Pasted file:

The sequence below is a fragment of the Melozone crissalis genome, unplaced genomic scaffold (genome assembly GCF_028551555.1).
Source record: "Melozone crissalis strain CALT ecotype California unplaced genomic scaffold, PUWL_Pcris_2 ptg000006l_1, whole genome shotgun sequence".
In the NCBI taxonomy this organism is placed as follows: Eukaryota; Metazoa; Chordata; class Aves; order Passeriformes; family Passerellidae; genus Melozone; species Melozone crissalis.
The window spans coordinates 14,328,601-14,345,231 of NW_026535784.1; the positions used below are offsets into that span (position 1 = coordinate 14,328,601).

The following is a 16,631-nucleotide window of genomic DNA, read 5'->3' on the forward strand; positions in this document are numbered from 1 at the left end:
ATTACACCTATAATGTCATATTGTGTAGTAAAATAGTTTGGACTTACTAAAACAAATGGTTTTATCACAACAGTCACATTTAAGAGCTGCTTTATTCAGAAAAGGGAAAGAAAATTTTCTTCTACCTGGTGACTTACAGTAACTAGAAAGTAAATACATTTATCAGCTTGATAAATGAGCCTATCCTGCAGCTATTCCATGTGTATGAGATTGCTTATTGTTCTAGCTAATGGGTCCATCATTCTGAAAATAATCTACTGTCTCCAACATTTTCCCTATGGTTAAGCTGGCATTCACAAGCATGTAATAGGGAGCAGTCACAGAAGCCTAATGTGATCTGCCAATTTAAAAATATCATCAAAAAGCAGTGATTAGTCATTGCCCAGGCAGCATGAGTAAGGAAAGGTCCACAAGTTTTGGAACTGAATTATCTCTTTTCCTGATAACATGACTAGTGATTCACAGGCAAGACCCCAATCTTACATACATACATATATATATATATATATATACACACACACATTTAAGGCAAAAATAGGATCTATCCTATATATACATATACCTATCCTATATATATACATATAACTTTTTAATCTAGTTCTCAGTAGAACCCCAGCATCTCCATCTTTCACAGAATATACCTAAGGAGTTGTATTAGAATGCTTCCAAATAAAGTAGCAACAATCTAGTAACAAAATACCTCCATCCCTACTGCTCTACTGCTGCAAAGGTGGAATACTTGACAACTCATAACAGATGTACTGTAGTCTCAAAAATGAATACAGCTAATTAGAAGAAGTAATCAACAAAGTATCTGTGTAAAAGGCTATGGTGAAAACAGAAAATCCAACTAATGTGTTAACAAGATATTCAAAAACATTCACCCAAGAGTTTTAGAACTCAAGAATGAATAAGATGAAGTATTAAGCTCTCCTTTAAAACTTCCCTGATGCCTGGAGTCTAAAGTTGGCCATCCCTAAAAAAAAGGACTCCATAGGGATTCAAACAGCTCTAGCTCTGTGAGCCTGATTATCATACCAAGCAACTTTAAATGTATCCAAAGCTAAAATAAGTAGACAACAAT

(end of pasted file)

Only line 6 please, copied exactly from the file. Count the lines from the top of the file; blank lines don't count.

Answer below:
ATTACACCTATAATGTCATATTGTGTAGTAAAATAGTTTGGACTTACTAAAACAAATGGTTTTATCACAACAGTCACATTTAAGAGCTGCTTTATTCAGAAAAGGGAAAGAAAATTTTCTTCTACCTGGTGACTTACAGTAACTAGAAAGTAAATACATTTATCAGCTTGATAAATGAGCCTATCCTGCAGCTATTCCATGTGTATGAGATTGCTTATTGTTCTAGCTAATGGGTCCATCATTCTGAAAATAATCTACTGTCTCCAACATTTTCCCTATGGTTAAGCTGGCATTCACAAGCATGTAATAGGGAGCAGTCACAGAAGCCTAATGTGATCTGCCAATTTAAAAATATCATCAAAAAGCAGTGATTAGTCATTGCCCAGGCAGCATGAGTAAGGAAAGGTCCACAAGTTTTGGAACTGAATTATCTCTTTTCCTGATAACATGACTAGTGATTCACAGGCAAGACCCCAATCTTACATACATACATATATATATATATATATATACACACACACATTTAAGGCAAAAATAGGATCTATCCTATATATACATATACCTATCCTATATATATACATATAACTTTTTAATCTAGTTCTCAGTAGAACCCCAGCATCTCCATCTTTCACAGAATATACCTAAGGAGTTGTATTAGAATGCTTCCAAATAAAGTAGCAACAATCTAGTAACAAAATACCTCCATCCCTACTGCTCTACTGCTGCAAAGGTGGAATACTTGACAACTCATAACAGATGTACTGTAGTCTCAAAAATGAATACAGCTAATTAGAAGAAGTAATCAACAAAGTATCTGTGTAAAAGGCTATGGTGAAAACAGAAAATCCAACTAATGTGTTAACAAGATATTCAAAAACATTCACCCAAGAGTTTTAGAACTCAAGAATGAATAAGATGAAGTATTAAGCTCTCCTTTAAAACTTCCCTGATGCCTGGAGTCTAAAGTTGGCCATCCCTAAAAAAAAGGACTCCATAGGGATTCAAACAGCTCTAGCTCTGTGAGCCTGATTATCATACCAAGCAACTTTAAATGTATCCAAAGCTAAAATAAGTAGACAACAAT